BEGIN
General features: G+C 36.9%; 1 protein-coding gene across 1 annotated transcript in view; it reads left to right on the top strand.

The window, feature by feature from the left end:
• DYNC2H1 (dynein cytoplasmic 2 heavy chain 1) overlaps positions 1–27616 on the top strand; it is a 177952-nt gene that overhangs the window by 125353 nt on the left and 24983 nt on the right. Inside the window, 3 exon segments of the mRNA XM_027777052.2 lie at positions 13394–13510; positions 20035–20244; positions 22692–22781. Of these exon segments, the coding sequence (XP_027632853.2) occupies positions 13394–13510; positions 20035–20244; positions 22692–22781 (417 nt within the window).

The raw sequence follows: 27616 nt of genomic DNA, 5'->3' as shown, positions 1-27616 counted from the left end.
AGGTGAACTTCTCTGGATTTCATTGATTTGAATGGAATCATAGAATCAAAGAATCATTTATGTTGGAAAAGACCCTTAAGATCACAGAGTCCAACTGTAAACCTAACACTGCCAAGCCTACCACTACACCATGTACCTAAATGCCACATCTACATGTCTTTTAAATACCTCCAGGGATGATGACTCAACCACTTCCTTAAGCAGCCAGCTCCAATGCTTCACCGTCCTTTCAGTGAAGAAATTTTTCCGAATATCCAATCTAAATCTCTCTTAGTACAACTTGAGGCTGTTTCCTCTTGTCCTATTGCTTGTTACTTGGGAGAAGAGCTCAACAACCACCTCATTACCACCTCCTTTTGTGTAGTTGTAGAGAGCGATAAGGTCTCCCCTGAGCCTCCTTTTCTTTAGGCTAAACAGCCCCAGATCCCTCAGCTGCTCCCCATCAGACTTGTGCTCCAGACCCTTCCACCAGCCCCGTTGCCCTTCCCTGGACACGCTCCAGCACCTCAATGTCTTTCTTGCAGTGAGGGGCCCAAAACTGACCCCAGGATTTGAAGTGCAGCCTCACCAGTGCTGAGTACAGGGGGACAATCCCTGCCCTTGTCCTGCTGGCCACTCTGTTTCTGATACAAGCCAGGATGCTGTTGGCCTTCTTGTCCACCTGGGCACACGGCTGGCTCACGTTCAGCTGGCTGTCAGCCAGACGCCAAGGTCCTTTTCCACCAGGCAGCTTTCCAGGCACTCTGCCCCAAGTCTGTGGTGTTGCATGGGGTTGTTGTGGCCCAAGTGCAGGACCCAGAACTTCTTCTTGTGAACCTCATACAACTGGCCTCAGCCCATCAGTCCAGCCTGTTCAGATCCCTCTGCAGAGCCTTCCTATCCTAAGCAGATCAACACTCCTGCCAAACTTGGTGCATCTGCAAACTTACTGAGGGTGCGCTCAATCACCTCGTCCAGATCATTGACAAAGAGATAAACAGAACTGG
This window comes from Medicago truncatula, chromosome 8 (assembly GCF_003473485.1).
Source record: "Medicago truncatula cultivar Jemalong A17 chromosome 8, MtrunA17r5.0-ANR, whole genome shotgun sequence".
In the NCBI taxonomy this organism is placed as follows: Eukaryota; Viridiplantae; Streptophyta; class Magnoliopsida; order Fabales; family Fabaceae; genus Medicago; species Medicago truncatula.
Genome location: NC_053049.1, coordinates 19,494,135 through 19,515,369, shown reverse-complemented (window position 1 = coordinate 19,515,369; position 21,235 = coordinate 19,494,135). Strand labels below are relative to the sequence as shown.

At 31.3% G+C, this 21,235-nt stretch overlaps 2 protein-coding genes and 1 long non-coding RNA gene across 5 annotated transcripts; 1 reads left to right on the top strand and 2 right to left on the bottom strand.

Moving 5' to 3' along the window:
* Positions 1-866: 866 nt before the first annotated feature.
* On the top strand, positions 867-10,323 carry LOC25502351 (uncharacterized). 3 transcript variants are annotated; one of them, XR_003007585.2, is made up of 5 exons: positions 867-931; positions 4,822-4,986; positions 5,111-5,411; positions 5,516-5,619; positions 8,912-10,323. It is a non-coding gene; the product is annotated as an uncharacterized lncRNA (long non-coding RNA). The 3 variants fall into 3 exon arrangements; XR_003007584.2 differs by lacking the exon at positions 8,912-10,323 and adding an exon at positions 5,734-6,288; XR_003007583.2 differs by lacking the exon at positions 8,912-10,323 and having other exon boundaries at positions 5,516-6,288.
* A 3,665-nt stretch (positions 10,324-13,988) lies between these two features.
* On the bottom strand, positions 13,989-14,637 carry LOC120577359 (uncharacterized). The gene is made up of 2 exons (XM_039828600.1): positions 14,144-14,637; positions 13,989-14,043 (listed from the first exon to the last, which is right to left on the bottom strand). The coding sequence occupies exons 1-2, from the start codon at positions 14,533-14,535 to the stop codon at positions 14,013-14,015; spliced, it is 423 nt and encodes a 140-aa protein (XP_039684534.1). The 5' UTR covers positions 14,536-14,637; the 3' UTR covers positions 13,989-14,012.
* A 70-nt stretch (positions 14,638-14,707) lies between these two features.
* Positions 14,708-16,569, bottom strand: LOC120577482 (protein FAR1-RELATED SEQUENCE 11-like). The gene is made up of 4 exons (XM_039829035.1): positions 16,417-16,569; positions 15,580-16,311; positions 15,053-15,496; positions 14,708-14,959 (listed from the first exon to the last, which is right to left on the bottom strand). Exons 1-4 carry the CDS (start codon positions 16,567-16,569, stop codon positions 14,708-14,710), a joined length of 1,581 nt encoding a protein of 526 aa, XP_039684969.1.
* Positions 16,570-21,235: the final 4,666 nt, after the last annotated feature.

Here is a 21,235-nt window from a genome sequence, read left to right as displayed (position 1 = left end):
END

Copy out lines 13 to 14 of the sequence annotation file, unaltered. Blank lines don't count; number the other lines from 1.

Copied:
* On the top strand, positions 867-10,323 carry LOC25502351 (uncharacterized). 3 transcript variants are annotated; one of them, XR_003007585.2, is made up of 5 exons: positions 867-931; positions 4,822-4,986; positions 5,111-5,411; positions 5,516-5,619; positions 8,912-10,323. It is a non-coding gene; the product is annotated as an uncharacterized lncRNA (long non-coding RNA). The 3 variants fall into 3 exon arrangements; XR_003007584.2 differs by lacking the exon at positions 8,912-10,323 and adding an exon at positions 5,734-6,288; XR_003007583.2 differs by lacking the exon at positions 8,912-10,323 and having other exon boundaries at positions 5,516-6,288.
* A 3,665-nt stretch (positions 10,324-13,988) lies between these two features.